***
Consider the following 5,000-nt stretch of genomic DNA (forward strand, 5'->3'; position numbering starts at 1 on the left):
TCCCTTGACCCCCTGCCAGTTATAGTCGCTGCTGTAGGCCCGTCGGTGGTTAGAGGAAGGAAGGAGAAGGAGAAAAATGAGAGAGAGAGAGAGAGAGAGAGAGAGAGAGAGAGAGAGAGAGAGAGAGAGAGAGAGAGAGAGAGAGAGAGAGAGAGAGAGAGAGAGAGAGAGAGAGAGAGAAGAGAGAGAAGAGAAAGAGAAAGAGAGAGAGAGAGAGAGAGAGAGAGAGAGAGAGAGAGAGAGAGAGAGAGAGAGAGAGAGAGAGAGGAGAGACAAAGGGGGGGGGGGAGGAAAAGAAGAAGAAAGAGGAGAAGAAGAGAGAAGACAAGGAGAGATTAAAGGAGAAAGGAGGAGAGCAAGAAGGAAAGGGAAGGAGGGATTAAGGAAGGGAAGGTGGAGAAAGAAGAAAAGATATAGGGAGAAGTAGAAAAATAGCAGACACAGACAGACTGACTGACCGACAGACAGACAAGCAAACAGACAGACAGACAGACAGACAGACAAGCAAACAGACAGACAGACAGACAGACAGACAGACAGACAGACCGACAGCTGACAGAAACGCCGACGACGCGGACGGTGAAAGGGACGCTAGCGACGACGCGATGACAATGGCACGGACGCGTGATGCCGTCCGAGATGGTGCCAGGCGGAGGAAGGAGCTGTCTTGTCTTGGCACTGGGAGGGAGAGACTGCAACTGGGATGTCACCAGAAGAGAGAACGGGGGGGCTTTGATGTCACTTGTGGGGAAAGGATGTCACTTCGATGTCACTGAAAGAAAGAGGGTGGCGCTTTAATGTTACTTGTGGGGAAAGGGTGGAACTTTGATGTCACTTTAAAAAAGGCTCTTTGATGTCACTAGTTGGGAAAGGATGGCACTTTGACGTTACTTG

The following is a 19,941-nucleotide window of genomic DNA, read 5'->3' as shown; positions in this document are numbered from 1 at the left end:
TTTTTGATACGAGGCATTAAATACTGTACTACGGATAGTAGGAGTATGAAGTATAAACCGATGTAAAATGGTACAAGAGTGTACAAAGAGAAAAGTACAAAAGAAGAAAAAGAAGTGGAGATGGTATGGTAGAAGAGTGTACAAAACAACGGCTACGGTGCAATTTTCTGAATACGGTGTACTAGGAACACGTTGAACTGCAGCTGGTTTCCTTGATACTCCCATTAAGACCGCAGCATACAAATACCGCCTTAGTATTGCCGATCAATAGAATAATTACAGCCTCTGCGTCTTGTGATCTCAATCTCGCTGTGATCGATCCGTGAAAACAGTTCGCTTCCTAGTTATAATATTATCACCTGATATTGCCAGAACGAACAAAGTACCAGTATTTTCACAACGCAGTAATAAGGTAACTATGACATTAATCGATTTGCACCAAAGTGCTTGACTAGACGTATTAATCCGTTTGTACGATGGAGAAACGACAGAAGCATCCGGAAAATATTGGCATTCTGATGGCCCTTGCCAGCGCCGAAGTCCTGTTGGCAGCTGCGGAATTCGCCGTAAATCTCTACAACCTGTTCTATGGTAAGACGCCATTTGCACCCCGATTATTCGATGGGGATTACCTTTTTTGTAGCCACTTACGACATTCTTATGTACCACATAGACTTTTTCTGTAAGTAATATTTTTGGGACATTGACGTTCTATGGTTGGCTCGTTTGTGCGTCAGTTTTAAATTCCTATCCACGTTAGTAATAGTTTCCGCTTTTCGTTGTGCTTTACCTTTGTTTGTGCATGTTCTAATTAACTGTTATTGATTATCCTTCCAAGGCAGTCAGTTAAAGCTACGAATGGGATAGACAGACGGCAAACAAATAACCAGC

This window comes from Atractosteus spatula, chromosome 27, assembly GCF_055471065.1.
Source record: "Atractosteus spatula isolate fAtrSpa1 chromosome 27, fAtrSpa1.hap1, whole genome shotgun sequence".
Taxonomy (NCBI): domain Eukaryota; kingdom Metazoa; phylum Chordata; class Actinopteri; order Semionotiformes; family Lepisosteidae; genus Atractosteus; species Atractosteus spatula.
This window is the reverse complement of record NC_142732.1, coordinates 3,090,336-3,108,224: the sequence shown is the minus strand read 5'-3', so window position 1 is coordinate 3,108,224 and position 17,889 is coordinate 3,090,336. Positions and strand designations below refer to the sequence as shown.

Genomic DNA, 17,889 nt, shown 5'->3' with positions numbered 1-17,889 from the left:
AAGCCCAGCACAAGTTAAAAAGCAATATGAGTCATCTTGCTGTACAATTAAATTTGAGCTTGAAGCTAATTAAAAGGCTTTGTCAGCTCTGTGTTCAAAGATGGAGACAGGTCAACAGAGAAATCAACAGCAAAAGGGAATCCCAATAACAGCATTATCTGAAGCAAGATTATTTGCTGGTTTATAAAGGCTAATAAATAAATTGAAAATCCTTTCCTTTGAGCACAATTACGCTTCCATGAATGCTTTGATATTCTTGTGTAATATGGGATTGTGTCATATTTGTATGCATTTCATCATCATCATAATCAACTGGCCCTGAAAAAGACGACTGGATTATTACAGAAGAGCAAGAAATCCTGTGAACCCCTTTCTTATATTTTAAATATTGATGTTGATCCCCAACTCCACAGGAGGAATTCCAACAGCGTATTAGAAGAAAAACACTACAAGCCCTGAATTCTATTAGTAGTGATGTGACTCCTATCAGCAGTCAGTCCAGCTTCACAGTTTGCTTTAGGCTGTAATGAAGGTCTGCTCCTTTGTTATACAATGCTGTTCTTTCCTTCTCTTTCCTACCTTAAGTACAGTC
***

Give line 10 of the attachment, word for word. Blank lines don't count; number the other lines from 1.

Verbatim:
AAGCCCAGCACAAGTTAAAAAGCAATATGAGTCATCTTGCTGTACAATTAAATTTGAGCTTGAAGCTAATTAAAAGGCTTTGTCAGCTCTGTGTTCAAAGATGGAGACAGGTCAACAGAGAAATCAACAGCAAAAGGGAATCCCAATAACAGCATTATCTGAAGCAAGATTATTTGCTGGTTTATAAAGGCTAATAAATAAATTGAAAATCCTTTCCTTTGAGCACAATTACGCTTCCATGAATGCTTTGATATTCTTGTGTAATATGGGATTGTGTCATATTTGTATGCATTTCATCATCATCATAATCAACTGGCCCTGAAAAAGACGACTGGATTATTACAGAAGAGCAAGAAATCCTGTGAACCCCTTTCTTATATTTTAAATATTGATGTTGATCCCCAACTCCACAGGAGGAATTCCAACAGCGTATTAGAAGAAAAACACTACAAGCCCTGAATTCTATTAGTAGTGATGTGACTCCTATCAGCAGTCAGTCCAGCTTCACAGTTTGCTTTAGGCTGTAATGAAGGTCTGCTCCTTTGTTATACAATGCTGTTCTTTCCTTCTCTTTCCTACCTTAAGTACAGTC